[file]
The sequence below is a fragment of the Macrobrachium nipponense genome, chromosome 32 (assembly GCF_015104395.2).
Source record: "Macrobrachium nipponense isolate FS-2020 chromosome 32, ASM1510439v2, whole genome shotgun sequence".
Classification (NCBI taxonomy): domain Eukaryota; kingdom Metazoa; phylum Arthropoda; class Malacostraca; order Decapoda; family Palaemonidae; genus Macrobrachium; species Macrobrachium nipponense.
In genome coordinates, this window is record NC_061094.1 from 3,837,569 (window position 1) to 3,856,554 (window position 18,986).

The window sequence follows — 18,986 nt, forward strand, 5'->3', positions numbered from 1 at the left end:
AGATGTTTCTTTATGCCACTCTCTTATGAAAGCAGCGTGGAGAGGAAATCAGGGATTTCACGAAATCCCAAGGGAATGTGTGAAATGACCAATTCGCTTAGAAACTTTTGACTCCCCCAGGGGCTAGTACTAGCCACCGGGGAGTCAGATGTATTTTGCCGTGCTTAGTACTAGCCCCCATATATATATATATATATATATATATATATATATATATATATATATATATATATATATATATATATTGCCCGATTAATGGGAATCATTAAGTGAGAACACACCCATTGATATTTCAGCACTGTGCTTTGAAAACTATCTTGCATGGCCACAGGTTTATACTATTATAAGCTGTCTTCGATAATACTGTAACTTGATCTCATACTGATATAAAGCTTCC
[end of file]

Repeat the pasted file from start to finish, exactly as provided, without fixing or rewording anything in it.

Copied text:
The sequence below is a fragment of the Macrobrachium nipponense genome, chromosome 32 (assembly GCF_015104395.2).
Source record: "Macrobrachium nipponense isolate FS-2020 chromosome 32, ASM1510439v2, whole genome shotgun sequence".
Classification (NCBI taxonomy): domain Eukaryota; kingdom Metazoa; phylum Arthropoda; class Malacostraca; order Decapoda; family Palaemonidae; genus Macrobrachium; species Macrobrachium nipponense.
In genome coordinates, this window is record NC_061094.1 from 3,837,569 (window position 1) to 3,856,554 (window position 18,986).

The window sequence follows — 18,986 nt, forward strand, 5'->3', positions numbered from 1 at the left end:
AGATGTTTCTTTATGCCACTCTCTTATGAAAGCAGCGTGGAGAGGAAATCAGGGATTTCACGAAATCCCAAGGGAATGTGTGAAATGACCAATTCGCTTAGAAACTTTTGACTCCCCCAGGGGCTAGTACTAGCCACCGGGGAGTCAGATGTATTTTGCCGTGCTTAGTACTAGCCCCCATATATATATATATATATATATATATATATATATATATATATATATATATATATATATATATATATTGCCCGATTAATGGGAATCATTAAGTGAGAACACACCCATTGATATTTCAGCACTGTGCTTTGAAAACTATCTTGCATGGCCACAGGTTTATACTATTATAAGCTGTCTTCGATAATACTGTAACTTGATCTCATACTGATATAAAGCTTCC